Sept. 3 (Bloomberg) -- Treasury 30-year bond yields fell to the lowest since January 2009 after a government report showed no jobs were added in August, reinforcing concern the U.S. economy has slowed, which may prompt additional stimulus by the Federal Reserve.
U.S. 10-year yields fell below 2 percent as U.S. employment data yesterday gave the weakest reading since September 2010. Minutes of the Fed’s Aug. 9 meeting released Aug. 30 showed policy makers suggested the central bank could offer more support for the economy through focusing on purchases of longer- term securities. Ten-year notes gained for the fifth time in six weeks before the Fed releases its summary of regional economic conditions on Sept. 7.
“The employment numbers were just atrocious,” said Scott Graham, head of government bond trading in Chicago at Bank of Montreal’s BMO Capital Markets unit. “The expectation is the Fed is going to be buying the back-end, selling the front-end. You’ll absolutely see more curve-flattening trades.”
The 10-year note yield fell 20 basis points, or 0.2 percentage point, to 1.99 percent from 2.19 percent Aug. 26, according to Bloomberg Bond Trader prices. The price of the 2.125 percent security maturing in August 2021 rose 1 26/32, or $18.13 per $1,000 face amount, to 101 1/4.
The 10-year Treasury yield could reach 1.75 percent, Graham said.
Thirty-year bond yields fell 24 basis points to 3.30 percent and the two-year note yield was little changed at 0.20 percent.
U.S. government bonds returned 2.8 percent in August, the most since the depths of the financial crisis in December 2008, according to a Bank of America Merrill Lynch index. Benchmark 10-year yields declined 57 basis points last month, the most since a 71 basis point drop in December 2008, touching a record low of 1.97 percent on Aug. 18.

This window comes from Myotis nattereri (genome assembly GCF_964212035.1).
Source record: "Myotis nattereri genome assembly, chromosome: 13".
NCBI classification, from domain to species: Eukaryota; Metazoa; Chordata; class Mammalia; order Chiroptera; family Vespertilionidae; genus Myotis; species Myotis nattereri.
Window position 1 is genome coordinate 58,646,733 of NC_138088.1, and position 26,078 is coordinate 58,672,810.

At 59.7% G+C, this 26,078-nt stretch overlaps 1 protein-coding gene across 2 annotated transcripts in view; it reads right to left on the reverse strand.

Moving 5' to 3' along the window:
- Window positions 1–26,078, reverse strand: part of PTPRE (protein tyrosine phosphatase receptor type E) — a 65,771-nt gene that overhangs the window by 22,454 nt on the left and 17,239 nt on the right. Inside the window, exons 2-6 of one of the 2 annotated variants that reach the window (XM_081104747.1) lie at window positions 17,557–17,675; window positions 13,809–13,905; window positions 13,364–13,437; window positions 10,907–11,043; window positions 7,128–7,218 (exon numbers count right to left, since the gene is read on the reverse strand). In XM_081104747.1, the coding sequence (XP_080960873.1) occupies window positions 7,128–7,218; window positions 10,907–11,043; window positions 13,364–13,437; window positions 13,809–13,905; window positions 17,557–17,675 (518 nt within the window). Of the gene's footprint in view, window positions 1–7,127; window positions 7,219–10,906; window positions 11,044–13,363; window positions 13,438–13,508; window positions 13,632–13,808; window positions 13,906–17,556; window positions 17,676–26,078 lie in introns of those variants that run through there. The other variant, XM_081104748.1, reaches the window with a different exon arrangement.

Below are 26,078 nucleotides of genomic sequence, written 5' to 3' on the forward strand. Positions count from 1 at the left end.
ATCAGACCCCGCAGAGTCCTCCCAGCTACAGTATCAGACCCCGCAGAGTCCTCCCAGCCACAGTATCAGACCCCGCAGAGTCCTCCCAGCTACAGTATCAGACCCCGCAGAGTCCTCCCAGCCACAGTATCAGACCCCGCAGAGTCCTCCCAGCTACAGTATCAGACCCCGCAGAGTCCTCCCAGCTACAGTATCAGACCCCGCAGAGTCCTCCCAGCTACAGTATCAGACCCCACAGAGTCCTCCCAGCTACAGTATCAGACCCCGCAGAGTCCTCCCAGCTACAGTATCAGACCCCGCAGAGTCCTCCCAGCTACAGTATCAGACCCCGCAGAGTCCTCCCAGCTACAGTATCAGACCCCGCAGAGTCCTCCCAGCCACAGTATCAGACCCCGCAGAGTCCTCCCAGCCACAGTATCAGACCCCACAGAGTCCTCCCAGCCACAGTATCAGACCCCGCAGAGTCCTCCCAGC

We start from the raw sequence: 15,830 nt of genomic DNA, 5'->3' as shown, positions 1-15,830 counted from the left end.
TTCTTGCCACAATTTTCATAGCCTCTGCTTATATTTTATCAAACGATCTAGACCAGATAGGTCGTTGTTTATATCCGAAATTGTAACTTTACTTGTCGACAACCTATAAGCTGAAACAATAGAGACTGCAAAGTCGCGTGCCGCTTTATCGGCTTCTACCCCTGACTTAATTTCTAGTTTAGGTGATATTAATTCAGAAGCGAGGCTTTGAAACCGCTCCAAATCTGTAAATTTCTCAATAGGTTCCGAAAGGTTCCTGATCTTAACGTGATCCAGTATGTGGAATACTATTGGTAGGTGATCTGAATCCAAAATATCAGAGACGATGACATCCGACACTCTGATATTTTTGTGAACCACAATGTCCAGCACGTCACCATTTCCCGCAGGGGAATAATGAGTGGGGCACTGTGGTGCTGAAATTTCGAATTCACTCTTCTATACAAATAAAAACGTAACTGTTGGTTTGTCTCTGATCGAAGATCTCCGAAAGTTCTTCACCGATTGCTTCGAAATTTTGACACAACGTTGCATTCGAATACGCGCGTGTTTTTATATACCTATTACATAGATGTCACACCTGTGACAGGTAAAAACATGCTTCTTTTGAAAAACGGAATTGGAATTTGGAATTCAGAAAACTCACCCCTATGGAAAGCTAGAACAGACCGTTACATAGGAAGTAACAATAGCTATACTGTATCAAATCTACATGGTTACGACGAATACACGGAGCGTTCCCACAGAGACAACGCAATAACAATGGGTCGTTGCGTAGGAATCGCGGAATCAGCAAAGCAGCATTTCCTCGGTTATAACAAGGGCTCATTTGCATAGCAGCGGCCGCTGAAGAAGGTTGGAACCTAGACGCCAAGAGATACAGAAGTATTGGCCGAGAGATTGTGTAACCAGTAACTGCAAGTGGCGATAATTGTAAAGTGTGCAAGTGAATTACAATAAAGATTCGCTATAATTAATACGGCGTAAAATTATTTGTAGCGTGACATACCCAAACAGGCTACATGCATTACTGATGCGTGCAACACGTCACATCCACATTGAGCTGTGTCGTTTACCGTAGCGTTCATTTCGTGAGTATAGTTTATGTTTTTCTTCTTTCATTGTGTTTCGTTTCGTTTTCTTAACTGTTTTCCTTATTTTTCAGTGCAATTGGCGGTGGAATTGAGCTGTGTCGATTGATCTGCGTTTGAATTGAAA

Two-year notes traded at almost the record low 0.1568 percent after the Fed pledged Aug. 9 to keep the fed funds target in a zero to 0.25 range until at least mid-2013.
Bond investors have reduced their expectations for inflation as break-even rates on Treasury Inflation Protected Securities, or TIPS, are hovering near the lowest since October 2010. The break-even rate, calculated from yield differences on 10-year Treasury notes and inflation-indexed U.S. government bonds of similar maturity, has fallen to 2.04 percent from a high this year of 2.66 percent reached on April 11.
“The U.S. economy is dead in the water,” said Jay Mueller, who manages about $3 billion of bonds at Wells Fargo & Co. in Milwaukee. “The Treasury market is rallying. The hurdle was high for more accommodation, but it’s not as high anymore.”
The yield curve, the difference between two- and 30-year Treasury debt, narrowed to 310 basis points, the least in a year, as the jobless data bolstered the view that Fed Chairman Ben S. Bernanke will be inclined to take additional steps beyond the two previous rounds of debt buying, known as quantitative easing, or QE.
Pacific Investment Management Co.’s Bill Gross said he favors longer-maturity debt with the Fed likely to seek to narrow the difference between short-and long-term borrowing rates as employment growth stagnates.